Suicide of Cato the Younger
Suicide of Cato the Younger (Photo credit: Wikipedia)

I marvel at those who, believing themselves Republican, claim Cato as one of theirs. Like other figures of hallowed antiquity, Cato his is own. Yet, there is something modern in his telling of the downfall of society – or perhaps history doth repeat itself.

Do not suppose that our ancestors, from so small a commencement, raised the republic to greatness merely by force of arms. If such had been the case, we should enjoy it in a most excellent condition; for of allies and citizens, as well as arms and horses, we have a much greater abundance that they had. But there were other things which made them great, but which among us have no existence—such as industry at home, equitable government abroad, and minds impartial in council, uninfluenced by any immoral or improper feeling. Instead of such virtues, we have luxury and avarice, public distress and private superfluity: we extol wealth, and yield to indolence; no distinction is made between good men and bad; and ambition usurps the honors due to virtue. Nor is this wonderful; since you study each his individual interest, and since at home you are slaves to pleasure, and here to money or favor; and hence it happens that an attack is made on the defenseless State.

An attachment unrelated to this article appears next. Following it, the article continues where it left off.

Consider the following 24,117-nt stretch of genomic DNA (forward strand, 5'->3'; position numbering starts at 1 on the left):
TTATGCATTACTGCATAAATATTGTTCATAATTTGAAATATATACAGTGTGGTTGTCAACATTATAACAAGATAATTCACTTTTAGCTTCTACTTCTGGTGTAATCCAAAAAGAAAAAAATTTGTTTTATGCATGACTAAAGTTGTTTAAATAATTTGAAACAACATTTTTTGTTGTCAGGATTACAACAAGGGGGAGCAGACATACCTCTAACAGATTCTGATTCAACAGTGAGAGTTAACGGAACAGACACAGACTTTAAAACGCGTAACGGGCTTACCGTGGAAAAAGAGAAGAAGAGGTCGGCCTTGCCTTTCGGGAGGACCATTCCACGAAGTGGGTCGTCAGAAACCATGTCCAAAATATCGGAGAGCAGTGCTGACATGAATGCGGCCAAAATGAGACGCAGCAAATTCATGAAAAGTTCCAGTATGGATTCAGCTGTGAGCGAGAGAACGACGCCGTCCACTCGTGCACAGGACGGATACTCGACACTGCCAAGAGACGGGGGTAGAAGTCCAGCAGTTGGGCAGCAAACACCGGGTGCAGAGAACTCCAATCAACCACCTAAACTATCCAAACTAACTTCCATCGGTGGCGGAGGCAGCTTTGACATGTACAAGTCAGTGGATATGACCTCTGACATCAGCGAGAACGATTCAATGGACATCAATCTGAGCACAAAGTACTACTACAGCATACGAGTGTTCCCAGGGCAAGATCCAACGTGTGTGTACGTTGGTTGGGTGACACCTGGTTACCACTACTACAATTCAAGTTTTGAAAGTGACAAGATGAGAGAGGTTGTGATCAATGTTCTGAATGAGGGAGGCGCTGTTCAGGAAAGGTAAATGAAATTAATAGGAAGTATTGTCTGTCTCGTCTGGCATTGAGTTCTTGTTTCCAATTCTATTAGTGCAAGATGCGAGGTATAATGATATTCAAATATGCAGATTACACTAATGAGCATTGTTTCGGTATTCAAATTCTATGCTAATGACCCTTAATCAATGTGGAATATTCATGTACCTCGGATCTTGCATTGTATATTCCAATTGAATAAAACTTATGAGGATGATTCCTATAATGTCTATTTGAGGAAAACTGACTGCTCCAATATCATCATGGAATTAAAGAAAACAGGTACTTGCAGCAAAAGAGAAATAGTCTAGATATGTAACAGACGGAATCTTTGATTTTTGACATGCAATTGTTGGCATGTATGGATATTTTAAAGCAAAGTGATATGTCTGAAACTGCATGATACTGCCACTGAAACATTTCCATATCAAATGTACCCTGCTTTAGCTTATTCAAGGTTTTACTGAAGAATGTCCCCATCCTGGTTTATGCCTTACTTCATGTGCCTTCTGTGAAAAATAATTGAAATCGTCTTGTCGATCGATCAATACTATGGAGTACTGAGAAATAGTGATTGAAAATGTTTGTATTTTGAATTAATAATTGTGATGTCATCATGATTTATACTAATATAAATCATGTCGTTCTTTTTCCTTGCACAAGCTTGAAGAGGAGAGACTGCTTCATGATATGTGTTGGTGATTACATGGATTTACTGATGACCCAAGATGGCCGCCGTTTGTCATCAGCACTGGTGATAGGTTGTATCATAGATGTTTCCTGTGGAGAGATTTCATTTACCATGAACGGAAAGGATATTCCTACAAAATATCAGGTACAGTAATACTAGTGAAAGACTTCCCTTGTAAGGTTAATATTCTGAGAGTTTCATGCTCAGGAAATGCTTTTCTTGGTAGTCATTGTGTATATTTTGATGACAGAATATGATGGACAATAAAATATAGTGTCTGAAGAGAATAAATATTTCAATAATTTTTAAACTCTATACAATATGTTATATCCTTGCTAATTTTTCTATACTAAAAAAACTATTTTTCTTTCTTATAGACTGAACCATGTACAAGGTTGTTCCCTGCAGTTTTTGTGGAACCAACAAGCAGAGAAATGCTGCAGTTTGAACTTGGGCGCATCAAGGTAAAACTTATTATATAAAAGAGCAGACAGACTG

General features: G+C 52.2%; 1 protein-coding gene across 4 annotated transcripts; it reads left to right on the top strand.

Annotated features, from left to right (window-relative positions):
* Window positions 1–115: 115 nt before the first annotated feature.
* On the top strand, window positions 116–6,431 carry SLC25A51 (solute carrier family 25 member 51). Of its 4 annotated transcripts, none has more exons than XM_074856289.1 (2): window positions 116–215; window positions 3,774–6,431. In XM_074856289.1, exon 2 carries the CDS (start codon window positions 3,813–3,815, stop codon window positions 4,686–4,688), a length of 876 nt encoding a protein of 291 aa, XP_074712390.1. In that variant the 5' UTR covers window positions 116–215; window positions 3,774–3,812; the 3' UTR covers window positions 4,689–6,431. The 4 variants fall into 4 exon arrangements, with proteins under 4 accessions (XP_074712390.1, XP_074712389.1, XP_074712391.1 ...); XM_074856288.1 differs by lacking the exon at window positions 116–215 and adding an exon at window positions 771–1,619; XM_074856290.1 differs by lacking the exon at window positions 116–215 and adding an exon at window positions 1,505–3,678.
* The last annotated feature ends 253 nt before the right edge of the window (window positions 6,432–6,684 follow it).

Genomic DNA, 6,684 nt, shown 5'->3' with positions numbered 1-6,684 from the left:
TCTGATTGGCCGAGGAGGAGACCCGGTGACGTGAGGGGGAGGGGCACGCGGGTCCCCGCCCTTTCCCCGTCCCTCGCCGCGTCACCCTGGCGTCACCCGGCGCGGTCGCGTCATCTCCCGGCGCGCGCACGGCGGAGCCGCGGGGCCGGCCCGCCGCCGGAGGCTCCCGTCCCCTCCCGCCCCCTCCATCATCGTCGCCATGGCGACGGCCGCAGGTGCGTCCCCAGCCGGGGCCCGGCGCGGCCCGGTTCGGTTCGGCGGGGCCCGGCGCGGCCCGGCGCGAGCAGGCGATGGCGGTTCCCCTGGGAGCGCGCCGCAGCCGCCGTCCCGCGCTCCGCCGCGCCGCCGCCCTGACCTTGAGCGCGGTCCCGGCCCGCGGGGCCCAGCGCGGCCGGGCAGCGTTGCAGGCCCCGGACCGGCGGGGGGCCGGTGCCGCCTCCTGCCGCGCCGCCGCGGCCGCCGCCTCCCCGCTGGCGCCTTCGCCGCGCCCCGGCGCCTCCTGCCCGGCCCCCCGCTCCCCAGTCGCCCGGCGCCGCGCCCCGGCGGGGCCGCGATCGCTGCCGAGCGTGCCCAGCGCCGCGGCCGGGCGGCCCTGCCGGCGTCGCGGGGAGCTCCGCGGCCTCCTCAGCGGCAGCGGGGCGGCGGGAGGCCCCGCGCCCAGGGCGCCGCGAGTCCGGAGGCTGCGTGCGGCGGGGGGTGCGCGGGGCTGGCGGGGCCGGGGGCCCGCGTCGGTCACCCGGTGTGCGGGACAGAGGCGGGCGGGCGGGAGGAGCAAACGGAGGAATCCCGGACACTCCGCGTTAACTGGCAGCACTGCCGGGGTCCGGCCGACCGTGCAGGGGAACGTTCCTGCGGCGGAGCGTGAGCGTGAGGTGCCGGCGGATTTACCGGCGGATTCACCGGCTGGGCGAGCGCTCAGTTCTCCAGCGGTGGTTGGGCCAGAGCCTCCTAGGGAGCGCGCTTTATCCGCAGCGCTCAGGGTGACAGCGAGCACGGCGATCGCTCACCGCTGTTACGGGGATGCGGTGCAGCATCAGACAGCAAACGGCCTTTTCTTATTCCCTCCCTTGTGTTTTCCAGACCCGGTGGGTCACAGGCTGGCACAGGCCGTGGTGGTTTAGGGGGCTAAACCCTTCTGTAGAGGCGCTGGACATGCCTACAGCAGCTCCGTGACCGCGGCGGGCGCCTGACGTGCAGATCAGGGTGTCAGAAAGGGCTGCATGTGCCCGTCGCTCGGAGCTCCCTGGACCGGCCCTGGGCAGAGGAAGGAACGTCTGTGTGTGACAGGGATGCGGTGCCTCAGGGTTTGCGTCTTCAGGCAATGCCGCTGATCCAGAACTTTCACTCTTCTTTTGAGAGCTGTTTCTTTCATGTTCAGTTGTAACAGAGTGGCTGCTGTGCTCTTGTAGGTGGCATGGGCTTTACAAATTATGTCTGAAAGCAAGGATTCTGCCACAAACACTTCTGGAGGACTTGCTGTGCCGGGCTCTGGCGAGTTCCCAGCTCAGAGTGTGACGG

via On the Punishment of the Catiline Conspirators by Cato the Younger. Rome (218 B.C.-84 A.D.). Vol. II. Bryan, William Jennings, ed. 1906. The World’s Famous Orations.

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